Man arrested in Brooklyn subway attack charged with terrorism
Law enforcement located James after police were briefed on his whereabouts.
James is charged in Tuesday’s attack in which five people were in critical condition after the morning shooting but all 10 gunshot victims were expected to survive. The charge against him carries a sentence of up to life in prison.
Police initially said on Tuesday that James was wanted for questioning because he had rented a van possibly linked to the attack, but were unsure if he was responsible for the shooting.
Over the past few months, James had posted videos online about racism and violence in the United States and about his experiences with mental health care in New York. In some videos, he criticized Adams’ mental health and subway safety policies.
The shooter threw smoke grenades into a crowded subway car and then fired at least 33 shots from a 9mm handgun, police said. At least a dozen other people who escaped gunshot wounds were treated for smoke inhalation and other injuries.
The shooter escaped in the chaos, but left numerous clues, including the gun, ammunition clips, a hatchet, smoke grenades, gasoline and the key to a U-Haul pickup truck.
That key led investigators to James, a New York-area native who had more recent addresses in Philadelphia and Wisconsin.
Federal investigators determined that the gun used in the shooting was purchased by James from a pawnshop — a licensed gun dealer — in the Columbus, Ohio, area in 2011.
The van was found, unoccupied, near a station where investigators determined the shooter entered the subway. No explosives or firearms were found in the van, a law enforcement official who was not authorized to comment on the investigation told The Associated Press and did so under cover of anonymity. Police found other items, including pillows, suggesting he was sleeping or planned to sleep in the van, the official said.
Investigators believe James drove from Philadelphia on Monday and reviewed surveillance video showing a man matching his physical description exiting the van early Tuesday morning, the official said. Another video shows James entering a subway station in Brooklyn with a large bag, the official said.
In addition to analyzing financial and phone records related to James, investigators were reviewing hours of rambling and crude videos James posted on YouTube and other social media platforms as they tried to discern a motive.
In a video, posted a day before the attack, James, who is black, criticizes crime against black people and says drastic action is needed.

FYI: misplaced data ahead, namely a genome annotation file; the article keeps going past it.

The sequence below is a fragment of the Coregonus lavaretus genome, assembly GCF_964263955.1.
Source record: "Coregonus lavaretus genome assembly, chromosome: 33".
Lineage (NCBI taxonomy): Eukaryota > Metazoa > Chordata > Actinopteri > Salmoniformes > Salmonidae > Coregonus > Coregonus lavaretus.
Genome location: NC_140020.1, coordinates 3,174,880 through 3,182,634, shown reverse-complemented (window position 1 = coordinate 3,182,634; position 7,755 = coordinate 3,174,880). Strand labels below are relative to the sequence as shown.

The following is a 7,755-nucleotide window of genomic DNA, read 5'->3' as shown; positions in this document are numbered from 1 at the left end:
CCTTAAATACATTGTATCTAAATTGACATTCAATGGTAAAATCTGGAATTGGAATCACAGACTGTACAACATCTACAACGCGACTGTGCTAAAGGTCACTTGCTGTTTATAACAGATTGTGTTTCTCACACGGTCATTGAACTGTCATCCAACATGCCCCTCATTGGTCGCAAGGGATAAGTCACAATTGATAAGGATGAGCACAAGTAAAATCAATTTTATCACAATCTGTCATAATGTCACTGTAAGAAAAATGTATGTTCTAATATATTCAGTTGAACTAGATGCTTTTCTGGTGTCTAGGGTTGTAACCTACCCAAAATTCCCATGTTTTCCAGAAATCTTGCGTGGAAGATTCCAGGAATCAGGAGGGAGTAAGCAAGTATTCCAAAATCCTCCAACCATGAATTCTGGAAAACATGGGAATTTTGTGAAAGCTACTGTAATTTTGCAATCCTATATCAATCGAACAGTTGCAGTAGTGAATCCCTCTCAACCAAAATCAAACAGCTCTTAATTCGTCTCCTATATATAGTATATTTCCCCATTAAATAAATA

“You have kids coming in here taking machine guns and mowing down innocent people,” James says. “It’s not going to get better until we improve it,” he said, adding that he believed things would only change if some people were “trampled, kicked and tortured” out of the way. their “comfort zone”.
In another video, he says: “This nation was born in violence, it is kept alive by violence or the threat of it and it will die a violent death. Nothing is going to stop this. »
His posts are full of violent language and bigoted comments, some against black people.
Police Commissioner Keechant Sewell called the messages “concerning” and officials tightened security for Adams, who was already self-isolating following a positive COVID-19 test on Sunday.
Several of James’ videos mention New York City subways. A Feb. 20 video says the mayor and governor’s plan to address homelessness and safety in the subway system “is doomed” and describes itself as a “victim” of the government’s mental health programs. the city. A January 25 video criticizes Adams’ plan to end gun violence.
The Brooklyn subway station where passengers fled the smoky train during the attack was open as usual Wednesday morning, less than 24 hours after the violence.
Commuter Jude Jacques, who takes the D train to his job as a fire safety director about two blocks from the location of the shooting, said he prays every morning but has a special request Wednesday.
“I said, ‘God, it’s all in your hands,'” Jacques said. “I was anxious, and you can imagine why. Everyone is scared because it just happened.
Balsamo reported from Washington. Associated Press writers Jim Mustian, Beatrice Dupuy, Karen Matthews, Julie Walker, Deepti Hajela, Michelle L. Price and David Porter in New York contributed to this report, and Michael Kunzelman contributed from College Park, Maryland .